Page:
This article does not cite any sources. (July 2007) (Learn how and when to remove this template message)
|Part of the common law series|
|Types of evidence|
|Hearsay and exceptions|
|Other common law areas|
Documentary evidence is any evidence that is, or can be, introduced at a trial in the form of documents, as distinguished from oral testimony. Documentary evidence is most widely understood to refer to writings on paper (such as an invoice, a contract or a will), but the term can also apply to any media by which information can be preserved, such as photographs; a medium that needs a mechanical device to be viewed, such as a tape recording or film; and a printed form of digital evidence, such as emails, spreadsheets, etc.
Normally, before documentary evidence is admissible as evidence, it must be proved by other evidence from a witness that the document is genuine, called "laying a foundation".
Documentary v. physical evidence
A piece of evidence is not documentary evidence if it is presented for some purpose other than the examination of the contents of the document. For example, if a blood-spattered letter is introduced solely to show that the defendant stabbed the author of the letter from behind as it was being written, then the evidence is physical evidence, not documentary evidence. However, a film of the murder taking place would be documentary evidence (just as a written description of the event from an eyewitness). If the content of that same letter is then introduced to show the motive for the murder, then the evidence would be both physical and documentary .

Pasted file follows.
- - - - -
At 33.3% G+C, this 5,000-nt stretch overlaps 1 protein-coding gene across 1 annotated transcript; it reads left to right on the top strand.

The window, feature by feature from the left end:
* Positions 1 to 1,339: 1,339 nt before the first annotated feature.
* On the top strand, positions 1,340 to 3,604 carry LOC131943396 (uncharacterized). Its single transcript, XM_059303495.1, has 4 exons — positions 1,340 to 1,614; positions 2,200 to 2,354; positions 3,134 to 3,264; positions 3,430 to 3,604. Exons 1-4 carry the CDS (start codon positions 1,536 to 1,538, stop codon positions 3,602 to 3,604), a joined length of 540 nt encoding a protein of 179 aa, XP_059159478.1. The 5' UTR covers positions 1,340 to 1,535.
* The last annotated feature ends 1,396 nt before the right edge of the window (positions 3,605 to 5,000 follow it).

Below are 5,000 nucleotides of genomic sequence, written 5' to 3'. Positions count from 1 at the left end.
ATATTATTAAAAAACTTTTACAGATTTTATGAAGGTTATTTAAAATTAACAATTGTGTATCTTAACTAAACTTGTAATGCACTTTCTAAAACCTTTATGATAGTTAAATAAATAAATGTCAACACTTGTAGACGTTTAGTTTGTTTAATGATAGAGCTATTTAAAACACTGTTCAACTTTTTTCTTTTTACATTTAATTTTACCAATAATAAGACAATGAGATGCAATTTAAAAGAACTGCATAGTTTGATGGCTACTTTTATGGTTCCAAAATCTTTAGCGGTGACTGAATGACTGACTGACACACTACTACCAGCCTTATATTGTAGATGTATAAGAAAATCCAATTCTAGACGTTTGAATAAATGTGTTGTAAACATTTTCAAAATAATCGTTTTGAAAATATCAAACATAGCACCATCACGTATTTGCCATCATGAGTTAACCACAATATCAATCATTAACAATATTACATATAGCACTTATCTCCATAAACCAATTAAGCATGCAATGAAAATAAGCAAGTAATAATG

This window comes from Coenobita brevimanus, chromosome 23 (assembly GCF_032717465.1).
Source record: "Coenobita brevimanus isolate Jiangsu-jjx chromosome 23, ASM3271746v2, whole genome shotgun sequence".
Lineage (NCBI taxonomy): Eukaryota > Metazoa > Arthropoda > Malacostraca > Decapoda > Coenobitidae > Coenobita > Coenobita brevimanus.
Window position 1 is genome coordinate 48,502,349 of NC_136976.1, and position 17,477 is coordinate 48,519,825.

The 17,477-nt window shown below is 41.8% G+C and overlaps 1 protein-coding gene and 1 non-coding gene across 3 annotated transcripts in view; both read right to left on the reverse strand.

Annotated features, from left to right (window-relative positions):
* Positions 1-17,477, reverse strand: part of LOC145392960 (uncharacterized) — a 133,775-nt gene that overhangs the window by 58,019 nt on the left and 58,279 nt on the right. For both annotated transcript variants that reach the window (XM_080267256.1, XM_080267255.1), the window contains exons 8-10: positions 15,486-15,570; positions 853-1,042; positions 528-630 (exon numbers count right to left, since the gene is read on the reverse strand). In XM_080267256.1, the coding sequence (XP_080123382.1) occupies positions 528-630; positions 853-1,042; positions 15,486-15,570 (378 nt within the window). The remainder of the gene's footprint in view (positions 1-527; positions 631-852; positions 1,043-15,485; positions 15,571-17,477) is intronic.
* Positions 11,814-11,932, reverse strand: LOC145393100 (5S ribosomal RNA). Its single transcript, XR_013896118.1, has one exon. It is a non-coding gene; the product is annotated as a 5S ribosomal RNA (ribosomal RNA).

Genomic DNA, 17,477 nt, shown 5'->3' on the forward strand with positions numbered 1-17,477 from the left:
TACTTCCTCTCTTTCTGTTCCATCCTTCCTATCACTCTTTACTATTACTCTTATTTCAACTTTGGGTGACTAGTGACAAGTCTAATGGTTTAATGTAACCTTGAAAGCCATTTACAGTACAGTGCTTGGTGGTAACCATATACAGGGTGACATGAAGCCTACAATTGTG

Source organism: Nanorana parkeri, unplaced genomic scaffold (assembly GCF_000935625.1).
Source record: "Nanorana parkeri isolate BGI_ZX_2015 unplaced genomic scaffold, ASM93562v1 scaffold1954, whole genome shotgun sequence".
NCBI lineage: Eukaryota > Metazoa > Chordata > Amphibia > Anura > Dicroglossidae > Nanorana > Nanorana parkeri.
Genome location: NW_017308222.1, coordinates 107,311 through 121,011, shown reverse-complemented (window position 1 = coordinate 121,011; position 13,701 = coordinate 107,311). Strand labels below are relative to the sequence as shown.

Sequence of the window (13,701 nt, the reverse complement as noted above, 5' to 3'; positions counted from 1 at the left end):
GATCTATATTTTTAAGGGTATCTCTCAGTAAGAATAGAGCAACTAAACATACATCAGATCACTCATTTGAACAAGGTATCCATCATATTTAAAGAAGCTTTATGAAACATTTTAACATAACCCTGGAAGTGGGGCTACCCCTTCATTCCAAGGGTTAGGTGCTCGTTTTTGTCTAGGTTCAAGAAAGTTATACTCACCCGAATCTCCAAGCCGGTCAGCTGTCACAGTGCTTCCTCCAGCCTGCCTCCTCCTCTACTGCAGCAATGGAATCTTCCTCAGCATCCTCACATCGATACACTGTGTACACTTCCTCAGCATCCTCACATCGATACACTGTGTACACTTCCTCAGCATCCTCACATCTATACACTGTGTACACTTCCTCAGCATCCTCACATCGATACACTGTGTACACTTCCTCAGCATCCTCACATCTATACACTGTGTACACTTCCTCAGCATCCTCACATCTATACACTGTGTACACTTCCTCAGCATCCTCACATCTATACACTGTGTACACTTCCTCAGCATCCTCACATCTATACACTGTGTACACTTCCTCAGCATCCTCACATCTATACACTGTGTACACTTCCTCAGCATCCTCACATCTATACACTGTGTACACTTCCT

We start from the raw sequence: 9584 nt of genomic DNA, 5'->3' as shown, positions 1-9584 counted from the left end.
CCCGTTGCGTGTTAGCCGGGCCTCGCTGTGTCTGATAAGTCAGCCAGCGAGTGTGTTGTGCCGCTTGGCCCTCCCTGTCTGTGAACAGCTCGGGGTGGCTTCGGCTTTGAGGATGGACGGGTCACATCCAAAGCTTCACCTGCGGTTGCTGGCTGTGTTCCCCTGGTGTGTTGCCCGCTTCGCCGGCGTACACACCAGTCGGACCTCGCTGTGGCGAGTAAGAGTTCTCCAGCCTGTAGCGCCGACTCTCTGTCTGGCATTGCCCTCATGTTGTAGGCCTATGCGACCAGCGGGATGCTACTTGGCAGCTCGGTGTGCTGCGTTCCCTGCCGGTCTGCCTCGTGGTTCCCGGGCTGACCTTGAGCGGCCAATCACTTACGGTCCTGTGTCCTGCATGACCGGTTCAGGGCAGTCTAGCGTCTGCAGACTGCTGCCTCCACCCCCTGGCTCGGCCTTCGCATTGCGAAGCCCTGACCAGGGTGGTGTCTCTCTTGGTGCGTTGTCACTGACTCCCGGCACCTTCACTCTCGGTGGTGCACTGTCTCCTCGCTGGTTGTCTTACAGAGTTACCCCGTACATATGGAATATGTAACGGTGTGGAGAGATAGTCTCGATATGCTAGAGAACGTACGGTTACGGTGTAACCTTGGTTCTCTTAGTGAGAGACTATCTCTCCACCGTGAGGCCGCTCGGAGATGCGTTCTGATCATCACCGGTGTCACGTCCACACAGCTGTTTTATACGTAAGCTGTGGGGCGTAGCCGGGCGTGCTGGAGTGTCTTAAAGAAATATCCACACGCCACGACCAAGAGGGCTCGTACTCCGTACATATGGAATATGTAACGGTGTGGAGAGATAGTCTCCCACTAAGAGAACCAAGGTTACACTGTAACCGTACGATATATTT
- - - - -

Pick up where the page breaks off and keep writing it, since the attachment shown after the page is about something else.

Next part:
Documentary evidence is subject to specific forms of authentication, usually through the testimony of an eyewitness to the execution of the document, or to the testimony of a witness able to identify the handwriting of the purported author. Documentary evidence is also subject to the best evidence rule, which requires that the original document be produced unless there is a good reason not to do so.